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Ron Howard’s Conventional Disney+ Doc

Ron Howard’s Conventional Disney+ Doc

There are surely better and more in-depth documentaries to be made about the genius of Jim Henson than Ron Howard‘s Jim Henson Idea Man, but perhaps not documentaries made with the full involvement of the Henson family, access to the Henson archives and an easy avenue to broadcast on Disney+.

Premiering at the Cannes Film Festival in the Cannes Classics sidebar, it’s a soft and fairly satisfying movie — one with a great and well-earned appreciation for the man being chronicled, but very little of Henson’s boundary-breaking spirit. Jim Henson Idea Man is a very conventional movie that dedicates its time to proving how unconventional Jim Henson was. You may be inclined, then, to just say, “What’d you expect from a Ron Howard documentary?” or “What’d you expect from a Disney+ documentary?” But that doesn’t mean Jim Henson Idea Man should be dismissed, just accepted in its limitations.

Jim Henson Idea Man

The Bottom Line

A conventional tribute to an unconventional man.

Venue: Cannes Film Festival (Cannes Classics)
Airdate: Friday, May 31 (Disney+)
Director: Ron Howard

1 hour 48 minutes

After all, let me assure you, 108 minutes spent watching vintage Sesame Street sketches, Muppets outtakes and Frank Oz isn’t time poorly spent. It’s just that the documentary depicts Henson as a man with a constant awareness that he had more things he wanted to accomplish than time allotted to him, and Jim Henson Idea Man has more story to tell than time allotted to it.

Howard, a steady but never dynamic documentarian, is actually at his best in the first third of Jim Henson Idea Man, as he establishes the pre-fame origins of the legendary entertainer. Though there’s ample footage from early Henson efforts in puppetry, as well as his experimental short films plus archival interviews with his late wife Jane, Howard has to fill in a lot of visual gaps. Using bursts of animation, Howard brings Henson’s early sketches and pictures to life and establishes an off-kilter rhythm that matches reasonably well with the jazzy chaos of Henson’s aesthetic.

I guess you could say that as the film shows Henson going more mainstream, or the mainstream assimilating Henson, Howard’s approach becomes more mainstream. But it’s much more that once he has the opportunity to fall back on both previously unseen behind-the-scenes footage and endlessly deployed Sesame Street and Muppet Show sketches, Howard is happy to let them speak to and represent Henson’s genius without needing to embellish. The minute I don’t tear up watching the famous “Kermit and Joey Say the Alphabet” moment from Sesame Street — she keeps adding “Cookie Monster,” he gets flustered, she says “I love you” — is the minute I turn in my “human” card, but at this point how many times has that scene been used for similar purposes?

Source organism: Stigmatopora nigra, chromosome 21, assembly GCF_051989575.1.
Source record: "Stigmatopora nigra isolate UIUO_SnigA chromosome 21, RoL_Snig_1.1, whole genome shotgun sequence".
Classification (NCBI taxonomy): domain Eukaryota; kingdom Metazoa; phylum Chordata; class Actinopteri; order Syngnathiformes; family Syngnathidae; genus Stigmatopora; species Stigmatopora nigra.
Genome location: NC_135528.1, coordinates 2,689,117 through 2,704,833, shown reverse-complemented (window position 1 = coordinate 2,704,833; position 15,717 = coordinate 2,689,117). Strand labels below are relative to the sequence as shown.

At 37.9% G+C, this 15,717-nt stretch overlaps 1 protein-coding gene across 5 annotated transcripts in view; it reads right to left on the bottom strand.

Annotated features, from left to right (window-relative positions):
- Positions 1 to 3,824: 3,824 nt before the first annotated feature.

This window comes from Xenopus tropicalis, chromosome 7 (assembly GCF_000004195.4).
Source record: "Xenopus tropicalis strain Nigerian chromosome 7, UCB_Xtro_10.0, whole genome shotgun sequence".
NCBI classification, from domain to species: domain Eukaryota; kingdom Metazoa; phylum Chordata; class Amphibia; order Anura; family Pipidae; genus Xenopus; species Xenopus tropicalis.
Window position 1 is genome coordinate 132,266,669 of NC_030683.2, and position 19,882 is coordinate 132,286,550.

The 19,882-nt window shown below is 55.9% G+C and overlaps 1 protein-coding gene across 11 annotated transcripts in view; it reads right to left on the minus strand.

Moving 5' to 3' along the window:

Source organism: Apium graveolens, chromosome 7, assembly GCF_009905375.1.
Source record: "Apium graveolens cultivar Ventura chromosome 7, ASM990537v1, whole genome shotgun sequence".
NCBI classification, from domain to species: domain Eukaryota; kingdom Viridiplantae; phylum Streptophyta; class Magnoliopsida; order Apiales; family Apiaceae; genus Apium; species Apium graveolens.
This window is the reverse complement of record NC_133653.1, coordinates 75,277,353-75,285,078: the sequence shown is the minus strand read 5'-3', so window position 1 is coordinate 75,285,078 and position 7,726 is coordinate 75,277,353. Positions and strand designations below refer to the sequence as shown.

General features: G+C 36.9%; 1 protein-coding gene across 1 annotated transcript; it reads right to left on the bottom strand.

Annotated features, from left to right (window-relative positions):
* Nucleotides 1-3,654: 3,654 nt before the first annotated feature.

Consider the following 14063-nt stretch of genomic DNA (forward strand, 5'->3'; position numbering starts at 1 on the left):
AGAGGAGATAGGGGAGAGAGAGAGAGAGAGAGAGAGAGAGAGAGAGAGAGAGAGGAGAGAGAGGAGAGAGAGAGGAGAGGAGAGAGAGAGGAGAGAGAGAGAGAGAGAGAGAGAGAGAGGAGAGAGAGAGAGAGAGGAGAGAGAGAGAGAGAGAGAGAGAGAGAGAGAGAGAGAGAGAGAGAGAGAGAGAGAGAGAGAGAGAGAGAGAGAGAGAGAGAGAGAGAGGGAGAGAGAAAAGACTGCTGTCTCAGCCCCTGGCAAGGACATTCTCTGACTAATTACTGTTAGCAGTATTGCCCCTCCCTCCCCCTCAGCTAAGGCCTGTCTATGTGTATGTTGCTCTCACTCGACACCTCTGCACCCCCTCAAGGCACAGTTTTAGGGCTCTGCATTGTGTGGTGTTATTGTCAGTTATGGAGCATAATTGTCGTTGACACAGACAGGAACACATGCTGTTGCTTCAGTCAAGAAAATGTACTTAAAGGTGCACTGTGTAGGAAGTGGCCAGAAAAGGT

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Recent years have seen documentaries dedicated to Mister Rogers’ Neighborhood, Sesame Street, Reading Rainbow and many more Gen X and millennial youth touchstones. A formula has fallen into place. At no point does Jim Henson Idea Man break from that formula, so it can be completely moving throughout and yet never revelatory.

The talking heads are varied, but almost none of them dig especially deep, and there’s an odd resistance to storytelling in favor of general platitudes about genius and persistence and childlike spirit. Four of Henson’s five children are on-camera, and they speak of their father with love, but with more specificity about him as a mentor — they all have gone into some variation of the family business — than as a paternal figure. Perhaps that’s why Frank Oz, easily the best of the documentary’s featured speakers, explains that he only became truly close to Henson when he started viewing him as a mentor and collaborator, rather than a surrogate dad. Oz has the stories and the insight that nobody else in the documentary possesses, which is probably why Henson is happy to let Oz even talk about things that have basically nothing to do with Henson at all, like how he came to understand Miss Piggy as a character.

Howard has the most people available to talk about Sesame Street, and so that chapter in Henson’s life probably takes up a plurality of the documentary even though it’s generally material that was presented in more depth in Marilyn Agrelo’s Street Gang. When it comes to The Muppet Show, Rita Moreno is the only celebrity who shows up to recall her experience. When it comes to Henson’s later, more mature features, Howard’s A Beautiful Mind star Jennifer Connelly drops by to express her enthusiasm about Labyrinth — but again with only limited specificity, as if she had less depth she needed to share and more desire to lend a hand to a director who steered her to an Oscar.

I think a better documentary would feature more of Oz and Henson’s various collaborators and maybe push the Henson children to give answers that are less about bland recitations of their father’s biography and more about experiences with him. None of that would require any more negativity or criticism than Jim Henson Idea Man possesses. Either way, it’s straightforward hagiography in which Henson’s greatest flaw is an obsession with work, and if that got in the way of his marriage, it doesn’t seem to have hindered any of his other relationships.

The documentary delivers less perspective on Henson’s personality and motivations than sheer evidence of his drive. That’s fine, and the documentary is fine. Anybody with affection for Henson and his work will get the requisite laughs, nostalgia and probably emotions from the footage Howard assembled here. Deeper understanding will have to wait.

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